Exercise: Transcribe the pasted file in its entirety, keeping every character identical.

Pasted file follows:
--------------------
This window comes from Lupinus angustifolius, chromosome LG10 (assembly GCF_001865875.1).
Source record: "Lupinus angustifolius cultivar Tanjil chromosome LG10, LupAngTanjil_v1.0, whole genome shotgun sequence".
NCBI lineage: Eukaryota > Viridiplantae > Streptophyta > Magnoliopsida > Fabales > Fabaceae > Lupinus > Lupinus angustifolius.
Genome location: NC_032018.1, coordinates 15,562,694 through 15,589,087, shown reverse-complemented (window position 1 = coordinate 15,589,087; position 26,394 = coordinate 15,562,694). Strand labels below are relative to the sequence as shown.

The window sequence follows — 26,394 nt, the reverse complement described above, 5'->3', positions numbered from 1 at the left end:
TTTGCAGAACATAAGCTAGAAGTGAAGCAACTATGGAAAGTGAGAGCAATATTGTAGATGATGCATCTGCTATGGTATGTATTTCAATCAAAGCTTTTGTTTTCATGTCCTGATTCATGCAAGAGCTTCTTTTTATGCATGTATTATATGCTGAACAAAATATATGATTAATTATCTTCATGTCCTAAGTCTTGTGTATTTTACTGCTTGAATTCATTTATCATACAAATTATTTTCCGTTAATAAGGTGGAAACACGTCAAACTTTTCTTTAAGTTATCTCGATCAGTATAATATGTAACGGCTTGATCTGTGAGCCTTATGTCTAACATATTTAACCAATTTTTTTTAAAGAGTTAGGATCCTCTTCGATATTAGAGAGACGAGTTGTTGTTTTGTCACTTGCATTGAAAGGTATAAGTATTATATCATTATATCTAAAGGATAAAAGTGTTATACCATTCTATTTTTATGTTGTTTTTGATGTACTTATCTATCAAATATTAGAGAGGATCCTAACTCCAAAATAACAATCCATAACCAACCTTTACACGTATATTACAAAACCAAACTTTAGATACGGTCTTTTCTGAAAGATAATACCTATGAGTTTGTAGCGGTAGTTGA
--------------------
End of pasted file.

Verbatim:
This window comes from Lupinus angustifolius, chromosome LG10 (assembly GCF_001865875.1).
Source record: "Lupinus angustifolius cultivar Tanjil chromosome LG10, LupAngTanjil_v1.0, whole genome shotgun sequence".
NCBI lineage: Eukaryota > Viridiplantae > Streptophyta > Magnoliopsida > Fabales > Fabaceae > Lupinus > Lupinus angustifolius.
Genome location: NC_032018.1, coordinates 15,562,694 through 15,589,087, shown reverse-complemented (window position 1 = coordinate 15,589,087; position 26,394 = coordinate 15,562,694). Strand labels below are relative to the sequence as shown.

The window sequence follows — 26,394 nt, the reverse complement described above, 5'->3', positions numbered from 1 at the left end:
TTTGCAGAACATAAGCTAGAAGTGAAGCAACTATGGAAAGTGAGAGCAATATTGTAGATGATGCATCTGCTATGGTATGTATTTCAATCAAAGCTTTTGTTTTCATGTCCTGATTCATGCAAGAGCTTCTTTTTATGCATGTATTATATGCTGAACAAAATATATGATTAATTATCTTCATGTCCTAAGTCTTGTGTATTTTACTGCTTGAATTCATTTATCATACAAATTATTTTCCGTTAATAAGGTGGAAACACGTCAAACTTTTCTTTAAGTTATCTCGATCAGTATAATATGTAACGGCTTGATCTGTGAGCCTTATGTCTAACATATTTAACCAATTTTTTTTAAAGAGTTAGGATCCTCTTCGATATTAGAGAGACGAGTTGTTGTTTTGTCACTTGCATTGAAAGGTATAAGTATTATATCATTATATCTAAAGGATAAAAGTGTTATACCATTCTATTTTTATGTTGTTTTTGATGTACTTATCTATCAAATATTAGAGAGGATCCTAACTCCAAAATAACAATCCATAACCAACCTTTACACGTATATTACAAAACCAAACTTTAGATACGGTCTTTTCTGAAAGATAATACCTATGAGTTTGTAGCGGTAGTTGA